It’s one thing to be able to swing a golf club pain-free. It’s quite another to swing it well enough to contend against the world’s best professionals. Woods was keenly aware of this. His best still paled in comparison to the best in the world. It irked him, and it motivated him.
For a man who’d become so accustomed to dominance throughout his career, the “process” of returning to glory must have been frustrating, even if he understood the necessity.
Little by little, his strength developed and his performance improved. He contended at two major championships and, finally, won the season-ending Tour Championship against an elite field of competitors.
“It’s certainly up there with obviously all the major championships I’ve won,” he said afterward.
Woods has never been shy about which tournaments mean the most to him. He’s always set up his game to peak four times each year, for the majors — and it’s the first of those which has always topped his list of favorites.
But even as he entered the week as one of the pre-tournament favorites, a 43-year-old Tiger sounded much different than his younger, steely self: “I don’t really need to win again, [but] I really want to,” he said before this week’s event.
He began with efficiency, if not impressiveness. An opening-round 70, chased by a 68, then a 67.
For the third straight major, Woods was at least in the mix. He’d put himself into contention yet again, no small feat considering his still-recent past.
He was playing well, but it still wasn’t good enough. Woods entered the final round two strokes behind leader Francesco Molinari.
As Woods made a pair of early bogeys, Molinari was machine-like, getting up-and-down to save par from everywhere and keep his playing partner from making a serious charge.
Then it happened. Molinari cracked. A tee shot into the water on 12 led to double-bogey and a wedge into 15 led to another. The window for opportunity opened right in front of Woods.
The window opened for every other contender, too. At one point on the back-nine, there was a five-way tie for the lead. Playing in the last group, with as many holes left as anyone, Woods might’ve been the favorite, but hardly a lock.
Nearly every one of Woods’ major championship victories has been punctuated by one brilliant stroke — a deft chip or slippery putt that found the bottom of the cup — and this one would be no different. On the par-3 16th hole, with two aces already carded there during the round, he nearly adds another, leading to a kick-in birdie and seemingly insurmountable lead.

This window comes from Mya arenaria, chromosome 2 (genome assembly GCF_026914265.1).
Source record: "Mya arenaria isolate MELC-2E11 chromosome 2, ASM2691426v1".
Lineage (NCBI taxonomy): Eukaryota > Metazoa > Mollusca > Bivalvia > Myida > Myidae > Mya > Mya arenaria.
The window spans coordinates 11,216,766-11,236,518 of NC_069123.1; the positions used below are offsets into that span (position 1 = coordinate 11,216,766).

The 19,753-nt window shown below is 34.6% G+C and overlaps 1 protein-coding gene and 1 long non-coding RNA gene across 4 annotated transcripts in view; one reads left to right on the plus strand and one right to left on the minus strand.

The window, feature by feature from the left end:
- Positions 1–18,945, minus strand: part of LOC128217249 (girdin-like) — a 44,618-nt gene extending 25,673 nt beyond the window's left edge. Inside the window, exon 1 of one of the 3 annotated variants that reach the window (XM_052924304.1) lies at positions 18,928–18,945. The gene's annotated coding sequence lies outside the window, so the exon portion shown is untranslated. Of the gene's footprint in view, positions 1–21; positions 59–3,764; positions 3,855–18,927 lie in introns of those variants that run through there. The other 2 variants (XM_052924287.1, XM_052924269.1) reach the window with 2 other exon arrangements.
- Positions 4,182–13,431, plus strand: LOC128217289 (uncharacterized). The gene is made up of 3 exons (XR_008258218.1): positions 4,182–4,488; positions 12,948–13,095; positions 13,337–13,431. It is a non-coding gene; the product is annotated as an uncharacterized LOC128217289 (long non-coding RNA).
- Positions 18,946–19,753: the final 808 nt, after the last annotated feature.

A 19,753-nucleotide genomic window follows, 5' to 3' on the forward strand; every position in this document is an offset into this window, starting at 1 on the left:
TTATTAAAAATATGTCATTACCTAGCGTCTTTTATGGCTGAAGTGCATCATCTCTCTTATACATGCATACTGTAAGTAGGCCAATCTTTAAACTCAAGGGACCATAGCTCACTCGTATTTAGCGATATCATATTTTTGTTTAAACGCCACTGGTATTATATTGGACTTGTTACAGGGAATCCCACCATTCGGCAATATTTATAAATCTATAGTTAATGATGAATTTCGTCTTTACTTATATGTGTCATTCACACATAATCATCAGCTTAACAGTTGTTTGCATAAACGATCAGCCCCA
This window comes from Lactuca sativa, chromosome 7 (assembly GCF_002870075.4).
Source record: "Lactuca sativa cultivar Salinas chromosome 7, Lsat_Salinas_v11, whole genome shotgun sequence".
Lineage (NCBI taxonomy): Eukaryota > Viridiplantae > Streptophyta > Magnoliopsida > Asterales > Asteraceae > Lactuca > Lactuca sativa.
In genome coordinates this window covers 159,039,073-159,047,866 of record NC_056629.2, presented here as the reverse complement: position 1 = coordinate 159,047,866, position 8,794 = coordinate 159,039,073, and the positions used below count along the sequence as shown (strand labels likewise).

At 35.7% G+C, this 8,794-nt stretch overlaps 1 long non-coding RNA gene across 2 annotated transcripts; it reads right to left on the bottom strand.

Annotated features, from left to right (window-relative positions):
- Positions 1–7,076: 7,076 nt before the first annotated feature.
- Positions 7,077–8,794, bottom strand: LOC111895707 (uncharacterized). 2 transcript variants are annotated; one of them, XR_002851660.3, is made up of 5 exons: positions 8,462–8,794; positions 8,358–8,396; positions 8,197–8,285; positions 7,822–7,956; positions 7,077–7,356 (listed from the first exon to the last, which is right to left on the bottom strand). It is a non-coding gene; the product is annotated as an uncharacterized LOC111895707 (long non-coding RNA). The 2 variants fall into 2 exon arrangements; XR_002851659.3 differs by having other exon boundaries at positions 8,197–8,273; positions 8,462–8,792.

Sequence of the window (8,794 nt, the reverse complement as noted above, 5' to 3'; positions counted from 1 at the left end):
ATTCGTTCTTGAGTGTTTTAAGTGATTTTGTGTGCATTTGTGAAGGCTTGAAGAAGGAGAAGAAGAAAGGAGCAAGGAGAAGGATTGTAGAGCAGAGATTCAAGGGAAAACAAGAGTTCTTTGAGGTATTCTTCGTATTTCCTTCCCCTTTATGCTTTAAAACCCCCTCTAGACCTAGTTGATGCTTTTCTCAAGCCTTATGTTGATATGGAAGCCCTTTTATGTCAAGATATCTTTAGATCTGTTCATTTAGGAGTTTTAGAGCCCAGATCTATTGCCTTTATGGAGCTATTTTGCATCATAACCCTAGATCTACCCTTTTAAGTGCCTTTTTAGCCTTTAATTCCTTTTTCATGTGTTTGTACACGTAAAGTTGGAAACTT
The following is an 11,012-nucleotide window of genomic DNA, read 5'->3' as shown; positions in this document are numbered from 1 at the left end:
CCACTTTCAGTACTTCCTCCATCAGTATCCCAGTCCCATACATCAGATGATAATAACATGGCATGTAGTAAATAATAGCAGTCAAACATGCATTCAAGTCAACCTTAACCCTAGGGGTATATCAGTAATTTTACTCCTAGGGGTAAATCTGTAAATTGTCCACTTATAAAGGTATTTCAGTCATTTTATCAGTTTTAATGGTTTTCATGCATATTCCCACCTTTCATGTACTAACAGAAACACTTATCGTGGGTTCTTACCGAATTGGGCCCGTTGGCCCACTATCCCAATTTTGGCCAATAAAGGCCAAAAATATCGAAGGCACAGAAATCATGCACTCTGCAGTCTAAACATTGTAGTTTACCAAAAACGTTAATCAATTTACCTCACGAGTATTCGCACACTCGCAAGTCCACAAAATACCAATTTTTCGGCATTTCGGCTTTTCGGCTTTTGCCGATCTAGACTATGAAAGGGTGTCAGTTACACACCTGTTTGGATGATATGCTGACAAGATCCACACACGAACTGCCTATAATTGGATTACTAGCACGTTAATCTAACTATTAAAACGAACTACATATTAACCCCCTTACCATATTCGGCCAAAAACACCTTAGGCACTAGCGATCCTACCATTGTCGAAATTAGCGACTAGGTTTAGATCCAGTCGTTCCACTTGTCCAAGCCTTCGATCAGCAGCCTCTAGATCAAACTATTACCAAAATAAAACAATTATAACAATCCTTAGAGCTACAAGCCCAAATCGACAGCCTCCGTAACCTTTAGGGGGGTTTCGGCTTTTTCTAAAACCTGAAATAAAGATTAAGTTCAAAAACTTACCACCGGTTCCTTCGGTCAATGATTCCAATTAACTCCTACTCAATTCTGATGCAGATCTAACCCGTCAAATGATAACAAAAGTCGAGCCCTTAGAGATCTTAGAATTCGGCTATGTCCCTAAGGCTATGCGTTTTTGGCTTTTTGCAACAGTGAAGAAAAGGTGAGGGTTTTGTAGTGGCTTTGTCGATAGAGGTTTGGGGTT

Not that he didn’t make it a little interesting. Woods laid up his second shot, chipped his third onto the green, then rolled his par attempt about 18 inches past the hole, knowing bogey was enough for the title. “Commit,” he thought to himself, later saying, “I did, and knocked it in. And God knows what I did after that.”
He yelled, he screamed, he smiled the biggest smile we’ve ever seen from him. He embraced his son in a bearhug, then his mom, then his daughter and girlfriend and agent and anyone else within arm’s reach.
He’d finally done it. After nearly 11 years without a major championship, he was a winner once again — and at the place where it all started.
He thought of his father, Earl, deceased 13 years now, who’d been there for the first one, embracing him in the same type of hug that he now gave his children. He thought of the injuries, of how much pain he’d had and how much he’d worked to get back to this point.
“[It’s] just unreal, to be honest with you,” he said. “This has meant so much to me and my family, this tournament, and to have everyone here, it’s something I’ll never, ever forget.”
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Even as he basked in the glow of major No. 15, Woods couldn’t outrun the outsized expectations that have followed him his whole life. Not long after the victory was clinched, perma-smile still affixed to his face, Woods was asked about breaking Nicklaus’ record of 18 career majors.
It’s true that Woods grew up with a poster of the Golden Bear on his bedroom wall, marking off each achievement as equaled or surpassed it. But it’s a myth that his entire goal as a professional is to break that record.
He’s never said those words. We’ve assumed them, sure. After all, why else would he want to win all these majors, if not to have the most ever? Woods, though, has abstained from making such a proclamation. And he didn’t take the bait this time, either.
“I really haven’t thought about that yet,” he said. “I’m sure that I’ll probably think of it going down the road. Maybe, maybe not. But right now, it’s a little soon, and I’m just enjoying 15.”
Tiger Woods, major champion once again. This was always supposed to happen.
Tiger Woods, major champion once again. This was never supposed to happen.